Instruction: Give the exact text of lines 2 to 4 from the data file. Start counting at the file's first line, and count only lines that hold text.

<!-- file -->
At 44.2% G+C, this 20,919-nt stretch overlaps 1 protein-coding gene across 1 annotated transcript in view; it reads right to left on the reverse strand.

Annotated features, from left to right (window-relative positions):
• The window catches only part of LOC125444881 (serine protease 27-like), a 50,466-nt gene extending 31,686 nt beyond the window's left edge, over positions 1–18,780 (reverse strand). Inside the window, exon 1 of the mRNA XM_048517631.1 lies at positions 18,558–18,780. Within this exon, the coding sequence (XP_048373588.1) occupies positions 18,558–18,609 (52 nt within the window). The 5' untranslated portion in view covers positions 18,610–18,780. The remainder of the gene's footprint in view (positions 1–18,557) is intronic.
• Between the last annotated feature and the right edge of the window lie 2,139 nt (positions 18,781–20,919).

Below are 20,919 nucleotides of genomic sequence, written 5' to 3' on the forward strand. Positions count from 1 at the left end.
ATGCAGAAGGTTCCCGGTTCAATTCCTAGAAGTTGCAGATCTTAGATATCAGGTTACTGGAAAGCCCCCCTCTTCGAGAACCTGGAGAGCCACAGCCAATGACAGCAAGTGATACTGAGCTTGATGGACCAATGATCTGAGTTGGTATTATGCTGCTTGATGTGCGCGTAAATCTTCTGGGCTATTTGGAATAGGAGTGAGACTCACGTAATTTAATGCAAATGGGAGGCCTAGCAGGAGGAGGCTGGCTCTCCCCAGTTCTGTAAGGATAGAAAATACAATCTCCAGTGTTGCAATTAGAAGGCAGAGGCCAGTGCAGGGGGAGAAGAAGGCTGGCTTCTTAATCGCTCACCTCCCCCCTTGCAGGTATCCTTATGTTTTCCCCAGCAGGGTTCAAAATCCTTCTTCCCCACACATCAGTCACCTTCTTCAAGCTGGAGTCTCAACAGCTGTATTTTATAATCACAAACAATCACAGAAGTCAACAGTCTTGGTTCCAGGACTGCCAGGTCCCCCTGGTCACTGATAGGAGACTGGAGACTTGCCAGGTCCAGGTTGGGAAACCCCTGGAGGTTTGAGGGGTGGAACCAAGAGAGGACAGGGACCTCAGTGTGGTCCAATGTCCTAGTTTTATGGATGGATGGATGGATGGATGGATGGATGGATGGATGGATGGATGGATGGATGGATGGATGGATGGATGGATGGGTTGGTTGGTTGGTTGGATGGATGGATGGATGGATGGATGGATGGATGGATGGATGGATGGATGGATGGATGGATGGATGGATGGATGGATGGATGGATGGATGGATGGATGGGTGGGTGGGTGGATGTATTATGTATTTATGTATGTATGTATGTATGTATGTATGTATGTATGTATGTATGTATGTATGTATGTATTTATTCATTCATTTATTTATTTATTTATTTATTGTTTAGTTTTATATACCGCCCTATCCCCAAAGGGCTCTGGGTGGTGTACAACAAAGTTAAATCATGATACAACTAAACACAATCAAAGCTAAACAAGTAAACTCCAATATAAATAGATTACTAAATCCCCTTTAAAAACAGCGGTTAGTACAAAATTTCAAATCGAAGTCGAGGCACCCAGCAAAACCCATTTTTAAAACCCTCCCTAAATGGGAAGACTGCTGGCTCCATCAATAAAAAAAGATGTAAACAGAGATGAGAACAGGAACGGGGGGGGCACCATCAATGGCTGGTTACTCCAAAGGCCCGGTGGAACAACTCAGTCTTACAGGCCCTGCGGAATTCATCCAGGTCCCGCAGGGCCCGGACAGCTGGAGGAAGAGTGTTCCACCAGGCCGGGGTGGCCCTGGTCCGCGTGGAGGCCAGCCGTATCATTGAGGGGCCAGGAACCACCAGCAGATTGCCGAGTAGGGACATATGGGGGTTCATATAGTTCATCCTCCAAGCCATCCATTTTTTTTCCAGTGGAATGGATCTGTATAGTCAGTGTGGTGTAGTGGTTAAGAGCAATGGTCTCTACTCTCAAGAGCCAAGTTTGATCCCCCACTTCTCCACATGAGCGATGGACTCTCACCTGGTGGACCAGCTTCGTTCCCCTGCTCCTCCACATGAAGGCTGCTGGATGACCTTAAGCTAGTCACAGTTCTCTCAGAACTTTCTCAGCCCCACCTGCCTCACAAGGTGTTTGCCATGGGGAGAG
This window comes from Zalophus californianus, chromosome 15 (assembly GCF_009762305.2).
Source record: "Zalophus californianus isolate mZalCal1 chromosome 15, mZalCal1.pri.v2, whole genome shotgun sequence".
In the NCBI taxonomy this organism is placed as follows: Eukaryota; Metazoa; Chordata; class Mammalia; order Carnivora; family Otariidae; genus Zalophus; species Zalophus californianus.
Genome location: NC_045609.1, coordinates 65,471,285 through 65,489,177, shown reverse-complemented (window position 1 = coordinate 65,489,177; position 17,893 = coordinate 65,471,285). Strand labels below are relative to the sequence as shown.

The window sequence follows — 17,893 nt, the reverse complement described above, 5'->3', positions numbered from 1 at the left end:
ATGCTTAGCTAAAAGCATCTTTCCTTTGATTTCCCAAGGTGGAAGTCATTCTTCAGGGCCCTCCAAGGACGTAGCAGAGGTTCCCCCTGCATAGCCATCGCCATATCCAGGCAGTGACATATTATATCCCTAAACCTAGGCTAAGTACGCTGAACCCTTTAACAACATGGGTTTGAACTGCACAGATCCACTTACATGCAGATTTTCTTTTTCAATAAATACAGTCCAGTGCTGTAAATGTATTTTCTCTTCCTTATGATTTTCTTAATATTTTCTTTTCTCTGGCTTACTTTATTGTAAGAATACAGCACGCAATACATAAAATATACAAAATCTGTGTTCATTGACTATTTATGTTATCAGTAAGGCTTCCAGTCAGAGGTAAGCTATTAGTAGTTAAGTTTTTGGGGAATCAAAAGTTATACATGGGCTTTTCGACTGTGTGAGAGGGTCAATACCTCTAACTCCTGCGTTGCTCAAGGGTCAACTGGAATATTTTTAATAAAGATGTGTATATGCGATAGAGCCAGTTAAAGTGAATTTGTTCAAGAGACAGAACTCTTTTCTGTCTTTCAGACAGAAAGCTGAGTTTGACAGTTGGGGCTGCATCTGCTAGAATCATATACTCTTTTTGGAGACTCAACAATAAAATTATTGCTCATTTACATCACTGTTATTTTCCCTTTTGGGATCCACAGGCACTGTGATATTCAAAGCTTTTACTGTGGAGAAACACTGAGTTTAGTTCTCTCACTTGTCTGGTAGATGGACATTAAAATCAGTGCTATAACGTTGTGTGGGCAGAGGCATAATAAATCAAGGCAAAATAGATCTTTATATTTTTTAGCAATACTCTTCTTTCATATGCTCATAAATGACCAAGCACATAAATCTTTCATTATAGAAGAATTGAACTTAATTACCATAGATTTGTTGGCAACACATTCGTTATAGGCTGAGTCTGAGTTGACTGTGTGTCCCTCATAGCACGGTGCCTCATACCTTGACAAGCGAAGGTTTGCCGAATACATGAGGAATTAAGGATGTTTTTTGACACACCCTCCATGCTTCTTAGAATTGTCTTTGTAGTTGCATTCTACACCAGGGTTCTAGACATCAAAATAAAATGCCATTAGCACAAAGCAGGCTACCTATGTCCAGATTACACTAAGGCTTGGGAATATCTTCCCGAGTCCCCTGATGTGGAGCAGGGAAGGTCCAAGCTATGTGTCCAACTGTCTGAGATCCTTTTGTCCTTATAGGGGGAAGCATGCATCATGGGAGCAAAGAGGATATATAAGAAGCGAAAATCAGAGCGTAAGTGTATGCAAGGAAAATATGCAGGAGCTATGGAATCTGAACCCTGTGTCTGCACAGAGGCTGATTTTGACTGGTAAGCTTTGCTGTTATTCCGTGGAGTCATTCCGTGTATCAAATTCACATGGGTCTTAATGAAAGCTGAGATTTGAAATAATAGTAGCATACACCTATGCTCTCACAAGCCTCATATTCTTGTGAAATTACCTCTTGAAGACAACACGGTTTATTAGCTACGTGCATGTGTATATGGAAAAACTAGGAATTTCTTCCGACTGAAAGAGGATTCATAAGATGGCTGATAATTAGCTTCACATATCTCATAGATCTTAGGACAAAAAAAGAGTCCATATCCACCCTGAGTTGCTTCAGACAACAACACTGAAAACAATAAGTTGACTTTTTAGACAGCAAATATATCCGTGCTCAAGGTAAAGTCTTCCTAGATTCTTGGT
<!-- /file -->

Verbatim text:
Annotated features, from left to right (window-relative positions):
• The window catches only part of LOC125444881 (serine protease 27-like), a 50,466-nt gene extending 31,686 nt beyond the window's left edge, over positions 1–18,780 (reverse strand). Inside the window, exon 1 of the mRNA XM_048517631.1 lies at positions 18,558–18,780. Within this exon, the coding sequence (XP_048373588.1) occupies positions 18,558–18,609 (52 nt within the window). The 5' untranslated portion in view covers positions 18,610–18,780. The remainder of the gene's footprint in view (positions 1–18,557) is intronic.
• Between the last annotated feature and the right edge of the window lie 2,139 nt (positions 18,781–20,919).